The aim of recounting this part of my recent sojourn is to highlight the existence of what I suspect is a relatively unknown British military capability. Post war within the Royal Army Service Corps (later the Royal Corps of Transport|) there existed an amphibious unit. I would like to draw your attention to 2 websites:
This will give you a very comprehensive insight into the unit, deployments, camp etc. I won’t repeat it all here but let those interested navigate their own way.
And this one:
I’ve tried to contact both sites but with no luck; I have to assume they won’t mind my using some of the images.
First the mighty LVTP 5:
I had no idea whatsoever that this equipment was ever in British Army service; I have however, seen an image of the LVTP 5 amongst a Suez (1956) deployment but cannot find the picture at the moment so am unable to discern if there was more than the one vehicle in use (by comparing the registrations). I suspect that there was just the one on trials. In any event it all enthused me sufficiently to purchase the AFV Club kit with a view to finishing one in British livery. In a pale grey with British registration and RASC markings it should look very different.
This of course is a more widely known piece of kit and its use in British service is well documented; some deployed to Christmas Island to assist in the development of the infrastructure required for Op Grapple, the British nuclear weapon programme undertaken in 1957/58. There are many pictures within the 2 sites - quite a few in colour - and again, I’ll let those interested discover them for themselves. Needless to say, I’m now thinking of adding the Italeri kit to my stash(!)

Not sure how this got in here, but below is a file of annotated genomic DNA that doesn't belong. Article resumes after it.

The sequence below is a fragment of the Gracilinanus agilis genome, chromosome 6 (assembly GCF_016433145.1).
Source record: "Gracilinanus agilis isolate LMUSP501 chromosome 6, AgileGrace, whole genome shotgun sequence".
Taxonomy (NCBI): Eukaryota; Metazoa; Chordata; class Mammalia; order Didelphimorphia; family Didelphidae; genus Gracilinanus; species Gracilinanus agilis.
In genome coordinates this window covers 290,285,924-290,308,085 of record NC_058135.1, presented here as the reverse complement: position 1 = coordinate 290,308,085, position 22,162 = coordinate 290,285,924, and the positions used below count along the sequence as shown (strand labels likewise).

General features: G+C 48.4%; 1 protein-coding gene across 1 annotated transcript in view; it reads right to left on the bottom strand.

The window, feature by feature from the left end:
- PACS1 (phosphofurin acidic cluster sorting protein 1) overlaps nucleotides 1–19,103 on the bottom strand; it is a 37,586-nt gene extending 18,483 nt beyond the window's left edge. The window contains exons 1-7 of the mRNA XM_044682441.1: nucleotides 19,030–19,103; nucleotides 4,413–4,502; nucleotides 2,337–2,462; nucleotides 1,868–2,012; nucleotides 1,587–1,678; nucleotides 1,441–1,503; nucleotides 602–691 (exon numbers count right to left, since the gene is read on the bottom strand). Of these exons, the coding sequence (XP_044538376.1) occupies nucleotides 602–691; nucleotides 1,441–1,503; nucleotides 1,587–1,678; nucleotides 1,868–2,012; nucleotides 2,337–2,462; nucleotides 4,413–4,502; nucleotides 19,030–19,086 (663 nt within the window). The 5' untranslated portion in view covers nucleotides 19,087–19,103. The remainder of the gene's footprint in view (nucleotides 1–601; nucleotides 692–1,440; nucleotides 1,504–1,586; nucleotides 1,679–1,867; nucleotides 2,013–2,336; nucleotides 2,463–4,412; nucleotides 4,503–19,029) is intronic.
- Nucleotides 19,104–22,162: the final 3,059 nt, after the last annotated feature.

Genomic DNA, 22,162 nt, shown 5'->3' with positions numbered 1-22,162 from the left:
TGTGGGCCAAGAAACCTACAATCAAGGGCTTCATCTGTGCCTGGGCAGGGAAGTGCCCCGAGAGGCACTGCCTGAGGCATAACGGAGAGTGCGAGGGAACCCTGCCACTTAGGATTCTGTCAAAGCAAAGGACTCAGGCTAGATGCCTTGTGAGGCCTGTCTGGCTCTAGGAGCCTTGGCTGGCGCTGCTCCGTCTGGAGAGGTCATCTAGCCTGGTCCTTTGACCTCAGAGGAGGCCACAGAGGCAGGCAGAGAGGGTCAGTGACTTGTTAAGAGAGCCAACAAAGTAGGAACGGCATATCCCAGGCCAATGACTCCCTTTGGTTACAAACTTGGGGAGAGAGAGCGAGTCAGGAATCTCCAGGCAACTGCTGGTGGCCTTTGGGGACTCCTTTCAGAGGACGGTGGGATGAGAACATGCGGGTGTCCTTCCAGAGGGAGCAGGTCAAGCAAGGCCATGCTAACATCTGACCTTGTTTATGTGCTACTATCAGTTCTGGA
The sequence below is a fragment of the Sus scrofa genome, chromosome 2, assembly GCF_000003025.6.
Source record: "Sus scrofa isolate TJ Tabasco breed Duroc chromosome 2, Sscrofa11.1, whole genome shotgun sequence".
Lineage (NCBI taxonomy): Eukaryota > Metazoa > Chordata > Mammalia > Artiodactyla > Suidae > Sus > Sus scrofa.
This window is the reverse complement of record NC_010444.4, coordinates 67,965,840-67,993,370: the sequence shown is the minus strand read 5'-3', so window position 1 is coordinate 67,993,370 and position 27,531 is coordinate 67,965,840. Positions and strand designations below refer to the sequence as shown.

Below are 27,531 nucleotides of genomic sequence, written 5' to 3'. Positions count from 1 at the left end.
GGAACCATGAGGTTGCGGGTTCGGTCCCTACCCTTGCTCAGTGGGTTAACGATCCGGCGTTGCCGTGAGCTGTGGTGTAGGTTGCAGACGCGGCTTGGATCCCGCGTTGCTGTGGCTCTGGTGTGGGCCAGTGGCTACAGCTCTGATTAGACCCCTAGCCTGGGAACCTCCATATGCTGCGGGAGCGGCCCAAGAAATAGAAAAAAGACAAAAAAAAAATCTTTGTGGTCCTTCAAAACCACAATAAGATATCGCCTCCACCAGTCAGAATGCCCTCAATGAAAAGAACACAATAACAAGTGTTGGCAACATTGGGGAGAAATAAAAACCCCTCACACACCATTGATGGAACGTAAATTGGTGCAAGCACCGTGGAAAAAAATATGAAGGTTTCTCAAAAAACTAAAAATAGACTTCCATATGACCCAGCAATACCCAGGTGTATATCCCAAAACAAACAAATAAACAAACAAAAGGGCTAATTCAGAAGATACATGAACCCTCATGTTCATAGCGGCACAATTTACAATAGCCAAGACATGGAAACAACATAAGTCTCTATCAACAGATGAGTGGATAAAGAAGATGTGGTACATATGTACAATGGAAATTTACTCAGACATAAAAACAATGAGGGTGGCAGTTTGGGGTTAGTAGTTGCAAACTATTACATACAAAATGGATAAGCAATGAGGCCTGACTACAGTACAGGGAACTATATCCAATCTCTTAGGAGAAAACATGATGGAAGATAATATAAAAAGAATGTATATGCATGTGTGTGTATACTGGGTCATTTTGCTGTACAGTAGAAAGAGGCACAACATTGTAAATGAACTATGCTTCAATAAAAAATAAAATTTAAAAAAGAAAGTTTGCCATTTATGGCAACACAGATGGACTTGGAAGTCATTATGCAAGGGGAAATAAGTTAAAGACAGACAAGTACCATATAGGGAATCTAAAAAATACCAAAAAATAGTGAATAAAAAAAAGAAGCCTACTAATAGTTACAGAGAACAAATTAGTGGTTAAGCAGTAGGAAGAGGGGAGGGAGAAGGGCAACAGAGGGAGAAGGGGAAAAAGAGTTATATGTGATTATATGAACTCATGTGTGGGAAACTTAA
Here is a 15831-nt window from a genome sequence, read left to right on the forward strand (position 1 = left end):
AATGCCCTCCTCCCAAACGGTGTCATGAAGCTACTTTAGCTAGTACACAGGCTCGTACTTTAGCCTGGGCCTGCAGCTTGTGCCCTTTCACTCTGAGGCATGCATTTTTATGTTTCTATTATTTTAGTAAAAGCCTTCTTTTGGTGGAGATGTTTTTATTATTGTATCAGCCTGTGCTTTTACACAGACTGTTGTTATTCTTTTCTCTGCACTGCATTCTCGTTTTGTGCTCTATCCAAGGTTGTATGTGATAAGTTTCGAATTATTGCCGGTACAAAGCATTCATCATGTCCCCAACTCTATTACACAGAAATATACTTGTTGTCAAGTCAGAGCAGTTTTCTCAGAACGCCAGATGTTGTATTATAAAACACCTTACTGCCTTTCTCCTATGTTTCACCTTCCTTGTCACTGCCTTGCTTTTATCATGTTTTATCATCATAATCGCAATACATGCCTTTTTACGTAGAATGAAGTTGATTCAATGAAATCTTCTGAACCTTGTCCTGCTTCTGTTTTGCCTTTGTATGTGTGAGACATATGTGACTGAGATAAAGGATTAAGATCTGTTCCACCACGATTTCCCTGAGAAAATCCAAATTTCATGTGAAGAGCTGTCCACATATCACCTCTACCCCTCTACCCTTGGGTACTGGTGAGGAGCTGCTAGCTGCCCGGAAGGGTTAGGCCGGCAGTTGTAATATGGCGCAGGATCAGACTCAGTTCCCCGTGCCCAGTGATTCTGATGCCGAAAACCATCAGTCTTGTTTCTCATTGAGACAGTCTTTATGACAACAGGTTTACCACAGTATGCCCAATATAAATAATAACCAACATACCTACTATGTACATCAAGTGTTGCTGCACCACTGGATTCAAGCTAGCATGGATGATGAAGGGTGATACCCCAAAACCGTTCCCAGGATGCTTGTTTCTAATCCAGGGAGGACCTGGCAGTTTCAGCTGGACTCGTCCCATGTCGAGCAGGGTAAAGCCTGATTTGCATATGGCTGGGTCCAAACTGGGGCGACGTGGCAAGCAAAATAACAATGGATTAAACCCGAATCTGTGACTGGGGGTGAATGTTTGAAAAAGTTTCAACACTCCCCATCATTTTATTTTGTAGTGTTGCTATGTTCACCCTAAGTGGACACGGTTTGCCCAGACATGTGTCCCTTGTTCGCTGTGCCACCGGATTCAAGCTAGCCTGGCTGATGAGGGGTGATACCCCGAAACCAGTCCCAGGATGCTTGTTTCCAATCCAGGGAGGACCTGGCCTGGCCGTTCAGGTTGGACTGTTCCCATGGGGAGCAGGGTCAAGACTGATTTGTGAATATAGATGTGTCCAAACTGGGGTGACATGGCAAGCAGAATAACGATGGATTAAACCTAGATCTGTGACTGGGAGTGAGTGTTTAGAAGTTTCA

And even a LARC, or at least I suspect an early version (note the position of the headlights):
Now, what has all this to do with my holiday? Well, not much save that armed with the knowledge that the unit had been based at Fremington, we set out to visit the site; whilst the unit had long been disbanded I thought that the barracks might still be there, albeit possibly derelict. It was only some 20 minutes drive from Northam (near Bideford) where we were staying, so off we set. Huge disappointment in that the site had been completely built over by a new housing estate! In its heyday it would have been this:
(Pic filched from one of the 2 websites)
Built by the US forces in 1943 as a hospital if you haven’t tackled the sites yet. Not shown is the proximity to the River Taw estuary, which of course is what made it so suitable for an amphibious unit (and indeed the offloading of casualties from ships during WW2). However, by driving around the new estate, with some evocatively named streets such as “Barracks Road” and “Company Close” or similar, I chanced upon 2 buildings from the era still in use:
Which, if I sort of closed my eyes and squinted a bit, sort of helped capture the atmosphere!
We then drove down to the quay where there was a café and had a coffee; whilst peering out to sea I again tried to imagine the roar of engines and an LVTP 5, but squint as I might, there’s only so much that imagination can achieve.
I appreciate that this may not be of that much interest unless you’re into modelling British Army vehicles; whilst I knew about the DUKWS, certainly the use of LVTP 5 and the LARC were a surprise to me. Of course, there may well be someone on Armorama who knows all about it - which truly would be Sod’s Law(!)